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I'll admit right up front that the following is a pretty terrible description of what I want to do. Apologies in advance. Please ask questions to help me explain. :-)

I've written ETLs (Extract, Transform, Load) in other languages that consist of individual operations that look something like:

// in class CountOperation
IEnumerable<Row> Execute(IEnumerable<Row> rows) {
    var count = 0;
    foreach (var row in rows) {
        row["record number"] = count++;
        yield return row;
    }
}

Then you string a number of these operations together, and call The Dispatcher, which is responsible for calling Operations and pushing data between them.

I'm trying to do something similar in Common Lisp, and I want to use the same basic structure, i.e., each operation is defined like a normal function that inputs a list and outputs a list, but lazily.

I can define-condition a condition (have-value) to use for yield-like behavior, and I can run it in a single loop, and it works great. I'm defining the operations the same way, looping through the inputs:

(defun count-records (rows)
   (loop for count from 0
         for row in rows
         do (signal 'have-value :value `(:count ,count @,row))))

The trouble is if I want to string together several operations, and run them. My first attempt at writing a dispatcher for these looks something like:

(let ((next-op ...))  ;; pick an op from the set of all ops
  (loop
    (handler-bind
        ((have-value (...)))  ;; records output from operation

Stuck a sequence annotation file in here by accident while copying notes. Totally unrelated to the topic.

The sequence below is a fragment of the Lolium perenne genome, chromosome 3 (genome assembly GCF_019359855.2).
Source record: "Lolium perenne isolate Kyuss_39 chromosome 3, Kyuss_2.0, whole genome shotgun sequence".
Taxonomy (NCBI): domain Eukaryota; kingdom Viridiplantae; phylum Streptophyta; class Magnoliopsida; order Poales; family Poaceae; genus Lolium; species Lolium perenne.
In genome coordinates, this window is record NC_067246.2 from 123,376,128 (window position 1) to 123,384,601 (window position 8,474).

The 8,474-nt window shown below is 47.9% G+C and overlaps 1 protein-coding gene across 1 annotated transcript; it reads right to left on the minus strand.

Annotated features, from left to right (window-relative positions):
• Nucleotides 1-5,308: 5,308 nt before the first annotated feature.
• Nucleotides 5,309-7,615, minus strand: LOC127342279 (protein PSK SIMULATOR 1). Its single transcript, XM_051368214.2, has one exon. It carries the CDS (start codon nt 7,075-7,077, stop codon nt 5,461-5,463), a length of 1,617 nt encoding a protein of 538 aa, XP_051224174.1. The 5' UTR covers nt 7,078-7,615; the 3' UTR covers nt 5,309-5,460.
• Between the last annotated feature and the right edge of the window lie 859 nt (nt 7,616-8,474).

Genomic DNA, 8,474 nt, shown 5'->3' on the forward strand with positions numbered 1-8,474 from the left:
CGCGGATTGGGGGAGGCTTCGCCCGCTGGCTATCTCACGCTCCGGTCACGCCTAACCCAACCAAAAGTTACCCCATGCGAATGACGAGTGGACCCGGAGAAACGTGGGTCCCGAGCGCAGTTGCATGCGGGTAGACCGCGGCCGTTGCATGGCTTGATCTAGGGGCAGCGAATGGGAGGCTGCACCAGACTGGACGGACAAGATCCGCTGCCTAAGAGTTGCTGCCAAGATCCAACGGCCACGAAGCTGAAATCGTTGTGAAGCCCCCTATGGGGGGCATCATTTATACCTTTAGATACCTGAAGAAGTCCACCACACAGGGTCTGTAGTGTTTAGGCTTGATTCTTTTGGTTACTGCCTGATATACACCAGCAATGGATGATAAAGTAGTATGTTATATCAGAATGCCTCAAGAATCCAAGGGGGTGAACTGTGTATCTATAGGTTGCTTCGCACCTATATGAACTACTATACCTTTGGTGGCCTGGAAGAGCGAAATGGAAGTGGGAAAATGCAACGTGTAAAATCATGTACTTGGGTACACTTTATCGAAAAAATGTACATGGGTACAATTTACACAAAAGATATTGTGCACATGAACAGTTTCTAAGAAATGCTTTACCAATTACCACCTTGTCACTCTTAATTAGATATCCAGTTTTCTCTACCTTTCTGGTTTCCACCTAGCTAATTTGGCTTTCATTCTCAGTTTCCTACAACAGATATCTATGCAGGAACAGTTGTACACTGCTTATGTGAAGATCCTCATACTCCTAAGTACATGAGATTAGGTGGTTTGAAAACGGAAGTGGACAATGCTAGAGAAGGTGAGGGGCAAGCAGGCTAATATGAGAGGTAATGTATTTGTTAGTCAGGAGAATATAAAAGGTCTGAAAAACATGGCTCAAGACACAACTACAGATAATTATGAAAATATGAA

(setq next-op ...)  ;; pick a new next-op
    (call next-op)))

But restarts have only dynamic extent: each operation will have the same restart names. The restart isn't a Lisp object I can store, to store the state of a function: it's something you call by name (symbol) inside the handler block, not a continuation you can store for later use.

Is it possible to do something like I want here? Or am I better off just making each operation function explicitly look at its input queue, and explicitly place values on the output queue?

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2 Answers 2

Plain Common Lisp does not support coroutines or downward continuations. You can't jump out of some computation and then jump back in. There are libraries (for example cl-cont) to provide 'some' support for continuations.

I would use 'stream'-like (see SICP) abstractions (using FORCE and DELAY) or something like SERIES (which implements an efficient lazy computation facility).

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I don't think that condition system is the right thing to use here. It'll be better with continuations. Also, C# compiler turns the method you presented into a continuation-like object.

In Common Lisp, you can make continuations with cl-cont library.

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